For Israeli Prime Minister Benjamin Netanyahu, keeping power matters more than preserving his country’s relationship with Jews in the United States.
Last week, Netanyahu rejected the plan to allow mixed-gender prayer at the Western Wall. Under rules set by Orthodox rabbis, who control religious policy in Israel, men and women must pray separately. Reform and Conservative Jewish groups in the U.S. and an Israeli feminist group had pushed for the change.
The government approved the $9 million, mixed-gender prayer center 18 months ago. Negotiations had taken four years. But two small ultra-Orthodox parties said they would bolt Netanyahu’s coalition if the plan went ahead. Faced with calling elections or alienating Israel’s most important outside constituency — Jews that make up the Diaspora — Netanyahu said the government would seek an alternative over the next six months. No details.
For good measure, the government also advanced legislation that would restore Orthodox control of conversions within Israel. The rule would not apply outside Israel, but leaders in this country of the Reform and Conservative branches — to which more than half of American Jews belong — worry that the rule would undermine their standing within the faith.
A delegation from the American Israel Public Affairs Committee (AIPAC) met with the prime minister to express the group’s displeasure. AIPAC criticizes the Israeli government about as often as the Vatican newspaper criticizes the pope. One AIPAC official, however, told The Jerusalem Post, “Part of the support for Israel on Capitol Hill is based on the idea that Israel is a democracy and safeguards peoples’ freedom and rights. The cabinet decision sends a different message.”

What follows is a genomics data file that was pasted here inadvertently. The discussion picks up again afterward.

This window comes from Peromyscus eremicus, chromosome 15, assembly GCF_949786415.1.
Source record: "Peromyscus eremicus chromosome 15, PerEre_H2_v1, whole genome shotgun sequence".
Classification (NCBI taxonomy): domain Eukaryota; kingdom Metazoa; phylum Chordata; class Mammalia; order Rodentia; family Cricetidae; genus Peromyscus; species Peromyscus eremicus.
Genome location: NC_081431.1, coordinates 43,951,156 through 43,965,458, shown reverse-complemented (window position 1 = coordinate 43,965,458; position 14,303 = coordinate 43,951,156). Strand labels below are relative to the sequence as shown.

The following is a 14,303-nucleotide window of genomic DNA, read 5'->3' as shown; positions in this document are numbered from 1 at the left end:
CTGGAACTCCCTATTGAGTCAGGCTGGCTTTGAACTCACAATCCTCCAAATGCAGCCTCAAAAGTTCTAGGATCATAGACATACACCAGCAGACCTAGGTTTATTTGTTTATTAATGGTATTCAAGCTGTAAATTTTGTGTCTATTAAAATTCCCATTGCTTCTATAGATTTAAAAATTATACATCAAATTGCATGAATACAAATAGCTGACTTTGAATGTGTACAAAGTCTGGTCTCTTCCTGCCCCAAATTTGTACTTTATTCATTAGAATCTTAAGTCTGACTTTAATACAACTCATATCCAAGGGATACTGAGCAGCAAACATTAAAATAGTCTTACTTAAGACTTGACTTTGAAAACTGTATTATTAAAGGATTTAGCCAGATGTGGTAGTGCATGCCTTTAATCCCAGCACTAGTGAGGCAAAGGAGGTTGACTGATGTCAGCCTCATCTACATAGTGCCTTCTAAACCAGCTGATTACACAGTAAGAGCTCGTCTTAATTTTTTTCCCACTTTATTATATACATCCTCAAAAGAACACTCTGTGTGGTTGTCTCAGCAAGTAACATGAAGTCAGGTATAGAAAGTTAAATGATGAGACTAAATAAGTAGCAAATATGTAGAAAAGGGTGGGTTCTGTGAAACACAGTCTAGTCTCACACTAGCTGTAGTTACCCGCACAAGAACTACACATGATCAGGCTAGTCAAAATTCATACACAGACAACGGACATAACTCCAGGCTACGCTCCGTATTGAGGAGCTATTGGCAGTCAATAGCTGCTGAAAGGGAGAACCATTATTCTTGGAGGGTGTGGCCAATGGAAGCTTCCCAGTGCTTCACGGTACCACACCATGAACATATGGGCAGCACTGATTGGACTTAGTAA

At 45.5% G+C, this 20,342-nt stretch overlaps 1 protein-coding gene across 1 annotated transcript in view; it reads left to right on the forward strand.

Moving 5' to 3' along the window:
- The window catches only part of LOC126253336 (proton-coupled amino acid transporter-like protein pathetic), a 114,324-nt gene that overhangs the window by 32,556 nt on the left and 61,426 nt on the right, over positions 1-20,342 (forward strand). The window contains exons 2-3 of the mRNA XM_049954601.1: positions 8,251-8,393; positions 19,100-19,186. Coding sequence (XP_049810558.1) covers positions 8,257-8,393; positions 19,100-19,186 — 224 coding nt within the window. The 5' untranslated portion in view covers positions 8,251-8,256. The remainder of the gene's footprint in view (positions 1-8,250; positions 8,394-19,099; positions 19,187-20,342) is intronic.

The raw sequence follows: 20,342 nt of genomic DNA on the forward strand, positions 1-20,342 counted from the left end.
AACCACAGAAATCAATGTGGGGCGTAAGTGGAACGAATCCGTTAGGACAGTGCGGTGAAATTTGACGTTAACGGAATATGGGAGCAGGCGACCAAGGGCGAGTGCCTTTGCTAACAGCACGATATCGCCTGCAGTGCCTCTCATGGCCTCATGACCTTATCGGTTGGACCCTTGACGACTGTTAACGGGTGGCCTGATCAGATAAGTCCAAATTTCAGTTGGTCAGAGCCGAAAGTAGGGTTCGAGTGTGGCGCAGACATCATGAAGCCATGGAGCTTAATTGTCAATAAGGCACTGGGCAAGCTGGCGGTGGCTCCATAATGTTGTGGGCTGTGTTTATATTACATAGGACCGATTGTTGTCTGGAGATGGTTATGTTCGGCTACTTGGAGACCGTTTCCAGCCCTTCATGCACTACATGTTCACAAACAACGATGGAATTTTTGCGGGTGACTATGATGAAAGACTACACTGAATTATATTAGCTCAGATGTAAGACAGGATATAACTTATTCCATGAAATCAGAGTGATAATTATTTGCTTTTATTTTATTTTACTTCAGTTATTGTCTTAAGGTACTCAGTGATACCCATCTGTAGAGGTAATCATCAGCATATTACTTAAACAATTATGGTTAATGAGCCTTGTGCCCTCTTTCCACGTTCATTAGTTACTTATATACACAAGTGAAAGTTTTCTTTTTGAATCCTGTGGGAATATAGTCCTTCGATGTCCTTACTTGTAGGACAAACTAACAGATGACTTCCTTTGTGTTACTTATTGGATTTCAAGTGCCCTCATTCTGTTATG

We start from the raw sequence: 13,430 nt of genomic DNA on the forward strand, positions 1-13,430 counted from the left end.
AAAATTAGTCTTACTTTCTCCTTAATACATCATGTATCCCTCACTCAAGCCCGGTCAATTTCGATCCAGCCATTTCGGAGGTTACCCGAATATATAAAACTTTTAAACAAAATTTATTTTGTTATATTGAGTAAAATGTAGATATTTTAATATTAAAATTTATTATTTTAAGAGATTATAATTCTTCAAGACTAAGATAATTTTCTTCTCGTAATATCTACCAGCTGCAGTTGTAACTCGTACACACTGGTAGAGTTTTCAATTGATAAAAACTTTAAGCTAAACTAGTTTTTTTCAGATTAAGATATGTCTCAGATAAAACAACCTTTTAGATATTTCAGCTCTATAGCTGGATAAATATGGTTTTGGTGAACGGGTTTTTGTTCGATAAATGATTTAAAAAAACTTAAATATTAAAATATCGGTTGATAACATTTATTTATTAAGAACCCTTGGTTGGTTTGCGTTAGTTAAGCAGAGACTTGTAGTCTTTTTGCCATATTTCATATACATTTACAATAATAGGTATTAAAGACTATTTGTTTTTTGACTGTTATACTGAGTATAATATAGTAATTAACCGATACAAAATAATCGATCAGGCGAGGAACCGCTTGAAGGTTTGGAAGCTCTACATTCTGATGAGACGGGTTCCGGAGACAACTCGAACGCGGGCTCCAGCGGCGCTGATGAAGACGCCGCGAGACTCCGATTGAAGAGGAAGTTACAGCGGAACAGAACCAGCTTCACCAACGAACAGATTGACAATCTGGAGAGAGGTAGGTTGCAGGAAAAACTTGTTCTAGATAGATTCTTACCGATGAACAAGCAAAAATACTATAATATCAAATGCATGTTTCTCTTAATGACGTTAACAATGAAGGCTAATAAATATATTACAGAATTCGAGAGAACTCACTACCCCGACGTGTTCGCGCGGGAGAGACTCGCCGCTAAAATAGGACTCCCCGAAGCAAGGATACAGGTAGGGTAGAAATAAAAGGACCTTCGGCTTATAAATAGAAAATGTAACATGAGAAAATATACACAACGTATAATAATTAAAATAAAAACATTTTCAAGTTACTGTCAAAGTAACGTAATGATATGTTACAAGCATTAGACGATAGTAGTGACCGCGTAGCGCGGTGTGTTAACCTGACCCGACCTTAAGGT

In addition, AIPAC board member Isaac Fisher, a principal in Coral Gables-based Capital Realty Services and a major fundraiser for Israel, said he would suspend his philanthropy work until Israel restored the Western Wall compromise. The Israeli newspaper Yedioth Aronoth quoted from Fisher’s letter:
“It is not a matter of Reform and Conservative. What has happened here is a serious act of contempt toward the rabbis and leaders of our communities. They are saying to them, ‘You are irrelevant.’ They are saying to our women, ‘Your Judaism isn’t Judaism.’ This is intolerable, and we must put an end to it.”
Though American Jews celebrate Israel’s democracy, Israel is becoming more theocratic. The current government is the most right-wing in Israel’s history, formed out of the 2015 election in which Netanyahu falsely claimed that “Arab voters are coming out in droves to the polls. Left-wing organizations are busing them out.”
Though the Orthodox and ultra-Orthodox dominate in Israel, the opposite is true here. According to a 2013 survey by the Pew Research Center, 35 percent of Jews in America identify as Reform — the liberal branch of Judaism — and 18 percent identify as Conservative — the moderate branch, despite its name. Only 10 percent identify as Orthodox, while 30 percent are secular or don’t identify with any branch.
Two months ago, demographers reported that Israel is home to roughly 6.5 million Jews. Nearly that many live in the United States. Combined, the two countries account for almost 85 percent of the world’s Jewish population. Last March, AIPAC President Lillian Pinkus stressed the importance of that relationship at the group’s annual convention in Washington. Israel, she warned, cannot become a partisan issue like health care and immigration.
“We will not allow — frankly, we cannot allow — support for Israel to fall victim to this same divisiveness …” Pinkus said. “We will work harder than ever before to hold the ideological center, preserving support for the Jewish state as a bipartisan cause both parties champion.”
Yet Netanyahu, like President Trump, plays to his ideological base at the expense of the majority and national interest. One Israeli commentator called the two decisions “a strategic earthquake” that gave half of American Jews no reason to support Israel.
A former Israeli Foreign Ministry official recalled a similar decision three decades ago. In trying to form a government, new Prime Minister Yitzhak Shamir agreed to an ultra-Orthodox demand that Israel recognize only Orthodox conversions. After a similar outcry, Shamir dropped the idea and formed a coalition that didn’t rely on ultra-Orthodox parties.
So there’s precedent for Netanyahu changing his mind. Doing so, however, would require him to place his country first.
Randy Schultz’s email address is [email protected].